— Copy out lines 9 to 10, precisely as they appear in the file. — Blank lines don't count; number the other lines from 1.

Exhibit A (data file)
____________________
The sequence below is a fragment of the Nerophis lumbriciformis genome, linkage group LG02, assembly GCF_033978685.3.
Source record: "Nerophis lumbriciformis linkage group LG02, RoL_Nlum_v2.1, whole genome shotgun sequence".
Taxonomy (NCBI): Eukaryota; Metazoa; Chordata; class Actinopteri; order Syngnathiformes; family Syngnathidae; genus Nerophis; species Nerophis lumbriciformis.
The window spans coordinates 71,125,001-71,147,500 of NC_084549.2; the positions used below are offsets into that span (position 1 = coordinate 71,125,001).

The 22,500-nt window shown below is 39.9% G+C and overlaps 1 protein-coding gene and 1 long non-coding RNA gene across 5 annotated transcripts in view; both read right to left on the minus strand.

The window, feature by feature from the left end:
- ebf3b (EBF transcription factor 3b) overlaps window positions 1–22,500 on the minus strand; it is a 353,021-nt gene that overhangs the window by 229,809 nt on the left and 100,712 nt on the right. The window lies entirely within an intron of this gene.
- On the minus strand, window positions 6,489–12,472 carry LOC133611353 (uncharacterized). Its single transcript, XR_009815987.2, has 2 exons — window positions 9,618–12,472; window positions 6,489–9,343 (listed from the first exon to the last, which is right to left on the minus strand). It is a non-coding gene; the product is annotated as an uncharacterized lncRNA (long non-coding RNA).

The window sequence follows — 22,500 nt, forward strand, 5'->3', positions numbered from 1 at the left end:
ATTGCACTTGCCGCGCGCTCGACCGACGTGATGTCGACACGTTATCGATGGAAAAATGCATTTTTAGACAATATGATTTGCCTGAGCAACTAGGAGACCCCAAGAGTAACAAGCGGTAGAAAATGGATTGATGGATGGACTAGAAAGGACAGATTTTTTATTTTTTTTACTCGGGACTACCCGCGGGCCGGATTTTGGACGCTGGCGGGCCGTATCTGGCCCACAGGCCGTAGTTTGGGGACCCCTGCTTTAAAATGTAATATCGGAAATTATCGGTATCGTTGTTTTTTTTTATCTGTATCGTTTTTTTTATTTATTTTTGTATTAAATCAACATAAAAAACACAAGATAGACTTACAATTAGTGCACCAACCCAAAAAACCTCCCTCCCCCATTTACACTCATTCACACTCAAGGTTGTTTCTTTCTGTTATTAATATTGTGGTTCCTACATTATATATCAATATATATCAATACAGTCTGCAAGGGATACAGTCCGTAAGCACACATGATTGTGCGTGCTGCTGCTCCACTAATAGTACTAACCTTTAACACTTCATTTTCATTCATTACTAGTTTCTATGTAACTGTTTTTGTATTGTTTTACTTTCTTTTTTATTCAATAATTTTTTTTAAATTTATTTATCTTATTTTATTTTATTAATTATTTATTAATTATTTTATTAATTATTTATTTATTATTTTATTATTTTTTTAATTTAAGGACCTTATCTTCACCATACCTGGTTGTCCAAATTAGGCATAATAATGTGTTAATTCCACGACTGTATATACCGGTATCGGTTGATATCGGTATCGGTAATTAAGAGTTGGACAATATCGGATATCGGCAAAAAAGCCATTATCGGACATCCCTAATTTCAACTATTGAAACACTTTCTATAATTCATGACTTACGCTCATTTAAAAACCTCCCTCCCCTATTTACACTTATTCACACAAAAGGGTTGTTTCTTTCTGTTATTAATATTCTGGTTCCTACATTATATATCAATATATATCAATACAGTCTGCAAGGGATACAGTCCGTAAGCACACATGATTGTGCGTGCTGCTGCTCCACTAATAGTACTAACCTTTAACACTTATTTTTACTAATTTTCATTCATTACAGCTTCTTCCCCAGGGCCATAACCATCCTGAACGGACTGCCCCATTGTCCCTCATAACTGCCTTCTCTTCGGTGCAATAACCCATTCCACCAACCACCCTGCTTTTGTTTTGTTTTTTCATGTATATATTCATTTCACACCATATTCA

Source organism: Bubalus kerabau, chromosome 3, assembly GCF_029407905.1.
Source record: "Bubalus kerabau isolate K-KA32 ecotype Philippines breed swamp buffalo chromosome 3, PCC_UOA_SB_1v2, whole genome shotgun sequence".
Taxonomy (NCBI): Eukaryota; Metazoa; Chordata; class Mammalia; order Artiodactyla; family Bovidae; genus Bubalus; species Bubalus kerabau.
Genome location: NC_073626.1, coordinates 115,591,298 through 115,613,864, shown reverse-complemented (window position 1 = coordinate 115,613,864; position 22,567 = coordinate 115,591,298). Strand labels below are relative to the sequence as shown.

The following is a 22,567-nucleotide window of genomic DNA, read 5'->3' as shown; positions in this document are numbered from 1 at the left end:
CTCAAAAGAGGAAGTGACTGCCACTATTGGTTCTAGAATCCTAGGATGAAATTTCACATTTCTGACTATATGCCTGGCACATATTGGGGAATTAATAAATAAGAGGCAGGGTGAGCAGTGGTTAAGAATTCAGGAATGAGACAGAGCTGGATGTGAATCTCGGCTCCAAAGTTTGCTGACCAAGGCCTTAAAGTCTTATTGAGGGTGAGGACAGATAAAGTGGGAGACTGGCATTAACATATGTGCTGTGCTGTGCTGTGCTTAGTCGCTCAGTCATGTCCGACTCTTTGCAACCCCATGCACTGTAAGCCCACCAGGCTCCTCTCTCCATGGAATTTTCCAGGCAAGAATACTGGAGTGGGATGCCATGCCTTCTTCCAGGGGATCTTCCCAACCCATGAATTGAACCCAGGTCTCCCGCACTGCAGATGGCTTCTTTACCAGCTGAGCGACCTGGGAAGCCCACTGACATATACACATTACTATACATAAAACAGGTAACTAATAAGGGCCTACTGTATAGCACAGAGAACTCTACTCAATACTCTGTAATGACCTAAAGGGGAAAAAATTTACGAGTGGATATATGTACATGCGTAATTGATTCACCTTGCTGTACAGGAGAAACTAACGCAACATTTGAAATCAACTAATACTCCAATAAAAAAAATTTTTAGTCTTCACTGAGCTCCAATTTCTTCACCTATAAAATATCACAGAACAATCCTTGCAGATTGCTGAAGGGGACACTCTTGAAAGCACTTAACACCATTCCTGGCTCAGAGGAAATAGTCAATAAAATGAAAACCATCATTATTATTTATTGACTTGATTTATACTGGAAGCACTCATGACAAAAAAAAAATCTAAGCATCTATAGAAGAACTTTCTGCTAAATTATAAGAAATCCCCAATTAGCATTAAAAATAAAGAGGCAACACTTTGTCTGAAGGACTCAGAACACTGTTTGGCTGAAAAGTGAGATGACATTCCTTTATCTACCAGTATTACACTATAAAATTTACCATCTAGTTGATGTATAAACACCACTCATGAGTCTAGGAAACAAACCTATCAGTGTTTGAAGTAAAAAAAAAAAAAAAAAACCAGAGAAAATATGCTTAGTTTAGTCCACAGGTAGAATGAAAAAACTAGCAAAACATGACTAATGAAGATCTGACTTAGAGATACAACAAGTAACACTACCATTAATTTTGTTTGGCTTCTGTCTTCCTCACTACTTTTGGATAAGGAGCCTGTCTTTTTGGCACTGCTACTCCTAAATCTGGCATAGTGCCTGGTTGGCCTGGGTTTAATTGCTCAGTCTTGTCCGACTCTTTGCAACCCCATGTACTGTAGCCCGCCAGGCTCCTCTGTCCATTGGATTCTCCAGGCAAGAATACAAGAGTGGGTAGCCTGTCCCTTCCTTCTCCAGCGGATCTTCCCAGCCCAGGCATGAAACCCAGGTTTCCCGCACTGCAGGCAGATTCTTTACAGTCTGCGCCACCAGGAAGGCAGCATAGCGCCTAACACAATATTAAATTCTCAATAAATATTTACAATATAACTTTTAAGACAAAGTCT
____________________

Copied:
The window sequence follows — 22,500 nt, forward strand, 5'->3', positions numbered from 1 at the left end:
ATTGCACTTGCCGCGCGCTCGACCGACGTGATGTCGACACGTTATCGATGGAAAAATGCATTTTTAGACAATATGATTTGCCTGAGCAACTAGGAGACCCCAAGAGTAACAAGCGGTAGAAAATGGATTGATGGATGGACTAGAAAGGACAGATTTTTTATTTTTTTTACTCGGGACTACCCGCGGGCCGGATTTTGGACGCTGGCGGGCCGTATCTGGCCCACAGGCCGTAGTTTGGGGACCCCTGCTTTAAAATGTAATATCGGAAATTATCGGTATCGTTGTTTTTTTTTATCTGTATCGTTTTTTTTATTTATTTTTGTATTAAATCAACATAAAAAACACAAGATAGACTTACAATTAGTGCACCAACCCAAAAAACCTCCCTCCCCCATTTACACTCATTCACACTCAAGGTTGTTTCTTTCTGTTATTAATATTGTGGTTCCTACATTATATATCAATATATATCAATACAGTCTGCAAGGGATACAGTCCGTAAGCACACATGATTGTGCGTGCTGCTGCTCCACTAATAGTACTAACCTTTAACACTTCATTTTCATTCATTACTAGTTTCTATGTAACTGTTTTTGTATTGTTTTACTTTCTTTTTTATTCAATAATTTTTTTTAAATTTATTTATCTTATTTTATTTTATTAATTATTTATTAATTATTTTATTAATTATTTATTTATTATTTTATTATTTTTTTAATTTAAGGACCTTATCTTCACCATACCTGGTTGTCCAAATTAGGCATAATAATGTGTTAATTCCACGACTGTATATACCGGTATCGGTTGATATCGGTATCGGTAATTAAGAGTTGGACAATATCGGATATCGGCAAAAAAGCCATTATCGGACATCCCTAATTTCAACTATTGAAACACTTTCTATAATTCATGACTTACGCTCATTTAAAAACCTCCCTCCCCTATTTACACTTATTCACACAAAAGGGTTGTTTCTTTCTGTTATTAATATTCTGGTTCCTACATTATATATCAATATATATCAATACAGTCTGCAAGGGATACAGTCCGTAAGCACACATGATTGTGCGTGCTGCTGCTCCACTAATAGTACTAACCTTTAACACTTATTTTTACTAATTTTCATTCATTACAGCTTCTTCCCCAGGGCCATAACCATCCTGAACGGACTGCCCCATTGTCCCTCATAACTGCCTTCTCTTCGGTGCAATAACCCATTCCACCAACCACCCTGCTTTTGTTTTGTTTTTTCATGTATATATTCATTTCACACCATATTCA